Trembling of limbs, poor coordination of hands or legs, difficulty in walking, and unstable gait.

Pain

Headache and pain in the face, neck, back, arms, or limbs can worsen with movement.

Vision difficulties

Trouble seeing is common with blurred or double vision in one or both eyes.

Confusion

Confusion, understanding, thinking, attention, judgment, and memory problems are commonly seen during stroke recovery.

Changes in sleep patterns

Extreme fatigue, and tired feeling, disturbed sleep, trouble falling asleep, or changing patterns may be present.

Emotional disturbances

Irritability, increased sensitivity of senses, anxiety, impulsivity, apathy, and depression may occur.

Treatment for stroke recovery

Treatment is given for the underlying conditions that can increase the risk of recurrence of a stroke. Some people may require close monitoring for a few days. Medicines to treat depression, and anxiety, may be advised. Treatment during stroke recovery mainly aims at regaining the lost skills. Rehabilitative therapies help improve speech, movement, strength, and quality of life.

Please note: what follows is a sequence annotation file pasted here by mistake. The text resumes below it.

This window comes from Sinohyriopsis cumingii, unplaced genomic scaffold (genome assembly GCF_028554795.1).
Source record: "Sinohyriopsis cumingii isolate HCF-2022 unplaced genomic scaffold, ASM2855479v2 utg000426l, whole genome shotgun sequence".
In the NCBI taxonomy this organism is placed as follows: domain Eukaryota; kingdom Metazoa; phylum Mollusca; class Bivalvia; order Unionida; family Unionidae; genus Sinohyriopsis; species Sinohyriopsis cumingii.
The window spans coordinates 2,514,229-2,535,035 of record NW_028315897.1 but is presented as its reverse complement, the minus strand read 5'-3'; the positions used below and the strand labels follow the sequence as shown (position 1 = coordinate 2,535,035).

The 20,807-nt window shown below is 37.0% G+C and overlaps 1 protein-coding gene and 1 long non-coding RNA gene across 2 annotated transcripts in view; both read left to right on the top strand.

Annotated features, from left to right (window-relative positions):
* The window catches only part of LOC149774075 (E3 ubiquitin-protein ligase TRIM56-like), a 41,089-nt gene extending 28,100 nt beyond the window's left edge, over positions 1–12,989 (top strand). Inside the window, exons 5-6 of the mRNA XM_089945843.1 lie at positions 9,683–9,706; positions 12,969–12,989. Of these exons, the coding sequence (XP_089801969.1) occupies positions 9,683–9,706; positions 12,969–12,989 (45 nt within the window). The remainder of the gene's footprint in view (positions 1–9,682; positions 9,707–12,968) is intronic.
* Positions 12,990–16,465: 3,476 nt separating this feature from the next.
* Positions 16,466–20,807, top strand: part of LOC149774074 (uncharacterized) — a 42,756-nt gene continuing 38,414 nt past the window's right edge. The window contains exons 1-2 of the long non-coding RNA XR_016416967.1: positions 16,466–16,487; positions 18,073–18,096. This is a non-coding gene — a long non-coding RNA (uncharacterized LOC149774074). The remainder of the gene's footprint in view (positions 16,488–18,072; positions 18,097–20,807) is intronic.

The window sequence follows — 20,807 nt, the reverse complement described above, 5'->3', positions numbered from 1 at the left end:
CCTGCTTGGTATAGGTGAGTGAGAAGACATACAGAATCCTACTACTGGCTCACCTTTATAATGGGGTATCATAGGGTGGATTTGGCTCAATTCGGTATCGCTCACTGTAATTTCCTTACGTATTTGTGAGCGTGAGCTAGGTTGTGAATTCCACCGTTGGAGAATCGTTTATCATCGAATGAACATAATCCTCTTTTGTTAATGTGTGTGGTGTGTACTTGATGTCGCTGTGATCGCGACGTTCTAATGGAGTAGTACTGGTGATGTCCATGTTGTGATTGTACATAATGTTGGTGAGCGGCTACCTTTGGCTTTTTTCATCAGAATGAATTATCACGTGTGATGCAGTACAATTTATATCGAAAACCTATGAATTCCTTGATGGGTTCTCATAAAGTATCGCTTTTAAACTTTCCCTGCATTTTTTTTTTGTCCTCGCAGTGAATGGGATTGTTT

Physical therapy

It uses exercises and physical training to improve movement and muscle coordination impaired due to stroke. It helps improve flexibility, prevents joint contractures, and improves muscle strength. Recommendations regarding the need for assistive devices and modifications to improve functionality or reduce the risk of falling when moving or walking are important.

Speech therapy

It helps improve the ability to produce and comprehend speech.

Occupational therapy

It uses exercises and activities that help regain the skills of daily activities such as dressing, grooming, writing, and reading.

Counseling